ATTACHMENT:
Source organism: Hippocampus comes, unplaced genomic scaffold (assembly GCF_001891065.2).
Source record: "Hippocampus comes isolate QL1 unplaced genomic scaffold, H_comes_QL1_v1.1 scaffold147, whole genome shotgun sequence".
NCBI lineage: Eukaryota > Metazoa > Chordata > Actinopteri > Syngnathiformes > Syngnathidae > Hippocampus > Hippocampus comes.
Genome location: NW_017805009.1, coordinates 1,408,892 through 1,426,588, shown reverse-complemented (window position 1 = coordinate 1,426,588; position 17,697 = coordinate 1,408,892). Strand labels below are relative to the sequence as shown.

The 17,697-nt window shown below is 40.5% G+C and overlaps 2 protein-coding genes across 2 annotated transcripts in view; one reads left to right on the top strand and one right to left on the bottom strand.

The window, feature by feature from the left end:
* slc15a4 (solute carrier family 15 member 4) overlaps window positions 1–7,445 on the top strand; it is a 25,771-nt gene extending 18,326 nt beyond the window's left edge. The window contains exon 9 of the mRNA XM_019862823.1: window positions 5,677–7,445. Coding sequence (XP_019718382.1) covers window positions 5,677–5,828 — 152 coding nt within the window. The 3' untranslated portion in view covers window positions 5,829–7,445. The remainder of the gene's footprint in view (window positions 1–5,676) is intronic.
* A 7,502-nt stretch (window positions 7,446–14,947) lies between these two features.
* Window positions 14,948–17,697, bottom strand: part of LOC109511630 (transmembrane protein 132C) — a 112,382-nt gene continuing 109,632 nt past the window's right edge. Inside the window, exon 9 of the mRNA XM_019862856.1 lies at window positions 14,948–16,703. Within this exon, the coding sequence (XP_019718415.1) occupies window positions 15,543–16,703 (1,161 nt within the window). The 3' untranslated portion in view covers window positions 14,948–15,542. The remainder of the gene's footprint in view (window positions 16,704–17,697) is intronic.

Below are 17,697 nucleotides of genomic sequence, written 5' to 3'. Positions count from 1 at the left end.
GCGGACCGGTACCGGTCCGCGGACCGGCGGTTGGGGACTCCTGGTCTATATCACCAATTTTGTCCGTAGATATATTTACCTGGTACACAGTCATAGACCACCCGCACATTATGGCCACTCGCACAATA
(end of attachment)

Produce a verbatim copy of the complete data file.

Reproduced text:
Source organism: Hippocampus comes, unplaced genomic scaffold (assembly GCF_001891065.2).
Source record: "Hippocampus comes isolate QL1 unplaced genomic scaffold, H_comes_QL1_v1.1 scaffold147, whole genome shotgun sequence".
NCBI lineage: Eukaryota > Metazoa > Chordata > Actinopteri > Syngnathiformes > Syngnathidae > Hippocampus > Hippocampus comes.
Genome location: NW_017805009.1, coordinates 1,408,892 through 1,426,588, shown reverse-complemented (window position 1 = coordinate 1,426,588; position 17,697 = coordinate 1,408,892). Strand labels below are relative to the sequence as shown.

The 17,697-nt window shown below is 40.5% G+C and overlaps 2 protein-coding genes across 2 annotated transcripts in view; one reads left to right on the top strand and one right to left on the bottom strand.

The window, feature by feature from the left end:
* slc15a4 (solute carrier family 15 member 4) overlaps window positions 1–7,445 on the top strand; it is a 25,771-nt gene extending 18,326 nt beyond the window's left edge. The window contains exon 9 of the mRNA XM_019862823.1: window positions 5,677–7,445. Coding sequence (XP_019718382.1) covers window positions 5,677–5,828 — 152 coding nt within the window. The 3' untranslated portion in view covers window positions 5,829–7,445. The remainder of the gene's footprint in view (window positions 1–5,676) is intronic.
* A 7,502-nt stretch (window positions 7,446–14,947) lies between these two features.
* Window positions 14,948–17,697, bottom strand: part of LOC109511630 (transmembrane protein 132C) — a 112,382-nt gene continuing 109,632 nt past the window's right edge. Inside the window, exon 9 of the mRNA XM_019862856.1 lies at window positions 14,948–16,703. Within this exon, the coding sequence (XP_019718415.1) occupies window positions 15,543–16,703 (1,161 nt within the window). The 3' untranslated portion in view covers window positions 14,948–15,542. The remainder of the gene's footprint in view (window positions 16,704–17,697) is intronic.

Below are 17,697 nucleotides of genomic sequence, written 5' to 3'. Positions count from 1 at the left end.
GCGGACCGGTACCGGTCCGCGGACCGGCGGTTGGGGACTCCTGGTCTATATCACCAATTTTGTCCGTAGATATATTTACCTGGTACACAGTCATAGACCACCCGCACATTATGGCCACTCGCACAATA